The Ace-Your-Interview Checklist
John Capra, Zone Recruiting Manager
The Ace-Your-Interview Checklist
Congratulations! You’re scheduled for a job interview! The recruiter saw something he or she likes and wants to learn more about you and all the marvelous things you have to bring to the company. And you want to learn more and find out if the opportunity is the right fit for you. But now what? How can you be sure to put your best foot forward?
It doesn’t matter whether you’re just starting your career or have years of experience in the insurance industry—or anything in between. There are some steps every job candidate should take to ensure both meaningful dialogue and a great first-impression making the interview a win-win for everyone. Let’s go!
Do your research. One of the top pieces of interviewing advice is to go into an interview with a working knowledge of the company. For instance, when interviewing with an insurance company, find out what type(s) of coverage they offer and what markets they serve. How big are they? Do they sell nationally or regionally? What problems are they solving for customers? Be sure to get a feel for their company culture. Look at their website, read a few blog posts, and explore their social media posts too.
Review your resume. Part of your interview prep should include connecting the dots between the job description, your professional experience and career goals. Even if you’re new to the industry or job category, you have valuable skills that transfer over to the new role. And remember that you bring soft skills to the table that may not be reflected on your resume. So while you may be a whiz working with spreadsheets, you may also be an excellent listener who knows how to motivate team members.
Make a list of questions. Consider what’s important to you and what you’re looking for in an employer. Ask yourself what you’re curious about that’s not clear in the job description or on the company website. The list of potential questions is endless, but might include: How is my performance going to be measured? How are employees rewarded and recognized? Is there room for growth? What’s the next step in the process? This Forbes article provides more questions you might want to ask.
Practice to make perfect (almost!). Sit yourself in front of a mirror or—better yet—enlist a friend or family member to help walk you though a “mock interview.” Practice answering standard interview questions, like, “Tell us how you solved a problem in your last job.” (Check out this list of common job interview questions from Monster for more ideas.) Not only will rehearsing keep you from stumbling during the real interview, it will help keep you cool and calm when you’re in the heat of the moment.
Plan your route. Don’t wait until the morning of your interview to determine where you’re going and how you’ll get there. You don’t want to risk getting lost or arriving late—that’s extra anxiety you don’t need right before meeting a potential employer. So look up those train times, fire up the GPS or do a preliminary drive-by…whatever you need to do to automate your day-of travel plans.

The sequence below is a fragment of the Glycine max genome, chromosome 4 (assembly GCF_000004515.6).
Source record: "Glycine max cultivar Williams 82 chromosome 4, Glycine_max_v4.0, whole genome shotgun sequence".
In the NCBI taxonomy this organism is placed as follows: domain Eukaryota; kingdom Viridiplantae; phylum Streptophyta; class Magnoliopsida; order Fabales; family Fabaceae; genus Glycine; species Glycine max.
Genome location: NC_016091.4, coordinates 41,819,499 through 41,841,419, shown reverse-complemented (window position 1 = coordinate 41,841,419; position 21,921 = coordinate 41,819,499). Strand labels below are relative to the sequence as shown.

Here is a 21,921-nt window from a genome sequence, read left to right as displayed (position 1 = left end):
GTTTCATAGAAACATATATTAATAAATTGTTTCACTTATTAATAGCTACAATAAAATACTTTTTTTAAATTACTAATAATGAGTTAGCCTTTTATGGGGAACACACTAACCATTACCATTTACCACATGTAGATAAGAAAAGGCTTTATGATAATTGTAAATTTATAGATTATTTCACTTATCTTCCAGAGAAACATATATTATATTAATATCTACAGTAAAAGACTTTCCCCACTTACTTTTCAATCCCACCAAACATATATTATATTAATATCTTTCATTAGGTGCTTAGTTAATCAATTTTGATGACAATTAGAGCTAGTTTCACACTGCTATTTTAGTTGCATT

Dress to impress. It’s always a good idea to “dress up” for a job interview in the insurance industry. Take a look at some interview wardrobe advice from Careerbuilder, which includes erring on the side of overdressing and not wearing too much perfume or cologne.
Arrive early. Getting to your interview with a few minutes to spare gives you some time to sit down, relax, and gather your thoughts (and wipe off your sweaty palms!) before shaking hands and getting into the conversation. It also shows the company that you’re dependable and respectful of others’ time. About 5-10 minutes early is usually appropriate.
Put that phone away—and keep it professional. Before meeting your interviewer, put your devices on silent. A ringing or dinging smartphone is disruptive and sends the company the message that your personal calls are more important than taking this important step in your career.
Take a deep breath. Deep breathing exercises and even some gentle stretches can help you get centered before—and during—the interview. It’s natural to be anxious, so give yourself a chance to calm down. And give a few smiles, even when no one is looking, to get into a positive state of mind.
Listen and learn. It’s easy for some people to talk, talk, talk while they’re interviewing because they’re nervous. It’s a better idea to look the interviewer in the eye and listen…and then answer direct questions. Don’t stifle your personality—it’s a big selling point, after all—but when you consciously listen, you’re able to process information better and you’re in a better state of mind to calmly (and succinctly) answer questions, provide feedback and ask questions of your own.
Be pleasantly persistent. Immediately following your interview, be sure to send a thank-you email to anyone you met with during the interview. Include follow-up questions in your emails and offer to answer any other questions your interviewer may have thought of after your in-person meeting. If you don’t hear anything, be persistent. Send follow up emails 4, 6 and 8 weeks later. If they decide to go with someone else, let them know you are glad they found someone who is a good fit and that you would like to keep the door open for the next opportunity. Link up with your interviewers on LinkedIn, and tactfully stay in touch.
No matter the outcome of your interview, it’s a wonderful opportunity to learn something about yourself, your career goals and at least one company’s recruiting approach. If it doesn’t work out—and it’s just not the right fit—you’ll have the knowledge that you’re one step closer to the right opportunity. And if it does work out—and you’re called in for a second interview—read through this checklist one more time. Good luck!
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